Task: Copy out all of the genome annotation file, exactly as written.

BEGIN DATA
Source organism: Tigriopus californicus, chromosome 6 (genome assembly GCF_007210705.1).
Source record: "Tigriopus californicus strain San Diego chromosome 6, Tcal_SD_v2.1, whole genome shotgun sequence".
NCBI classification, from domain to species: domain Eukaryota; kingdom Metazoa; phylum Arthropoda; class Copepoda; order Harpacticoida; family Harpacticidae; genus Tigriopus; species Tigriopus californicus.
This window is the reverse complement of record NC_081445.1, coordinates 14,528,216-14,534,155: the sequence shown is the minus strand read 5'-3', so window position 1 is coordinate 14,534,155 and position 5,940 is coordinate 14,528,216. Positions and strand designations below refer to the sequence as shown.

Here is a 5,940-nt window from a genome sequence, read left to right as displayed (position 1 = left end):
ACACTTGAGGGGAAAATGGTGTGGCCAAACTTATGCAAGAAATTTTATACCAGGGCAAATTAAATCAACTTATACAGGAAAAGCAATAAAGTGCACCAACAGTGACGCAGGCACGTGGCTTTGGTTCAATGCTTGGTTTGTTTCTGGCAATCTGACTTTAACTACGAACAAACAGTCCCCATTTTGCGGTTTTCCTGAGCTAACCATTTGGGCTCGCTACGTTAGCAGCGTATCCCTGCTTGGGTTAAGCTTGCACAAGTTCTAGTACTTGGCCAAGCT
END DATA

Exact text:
Source organism: Tigriopus californicus, chromosome 6 (genome assembly GCF_007210705.1).
Source record: "Tigriopus californicus strain San Diego chromosome 6, Tcal_SD_v2.1, whole genome shotgun sequence".
NCBI classification, from domain to species: domain Eukaryota; kingdom Metazoa; phylum Arthropoda; class Copepoda; order Harpacticoida; family Harpacticidae; genus Tigriopus; species Tigriopus californicus.
This window is the reverse complement of record NC_081445.1, coordinates 14,528,216-14,534,155: the sequence shown is the minus strand read 5'-3', so window position 1 is coordinate 14,534,155 and position 5,940 is coordinate 14,528,216. Positions and strand designations below refer to the sequence as shown.

Here is a 5,940-nt window from a genome sequence, read left to right as displayed (position 1 = left end):
ACACTTGAGGGGAAAATGGTGTGGCCAAACTTATGCAAGAAATTTTATACCAGGGCAAATTAAATCAACTTATACAGGAAAAGCAATAAAGTGCACCAACAGTGACGCAGGCACGTGGCTTTGGTTCAATGCTTGGTTTGTTTCTGGCAATCTGACTTTAACTACGAACAAACAGTCCCCATTTTGCGGTTTTCCTGAGCTAACCATTTGGGCTCGCTACGTTAGCAGCGTATCCCTGCTTGGGTTAAGCTTGCACAAGTTCTAGTACTTGGCCAAGCT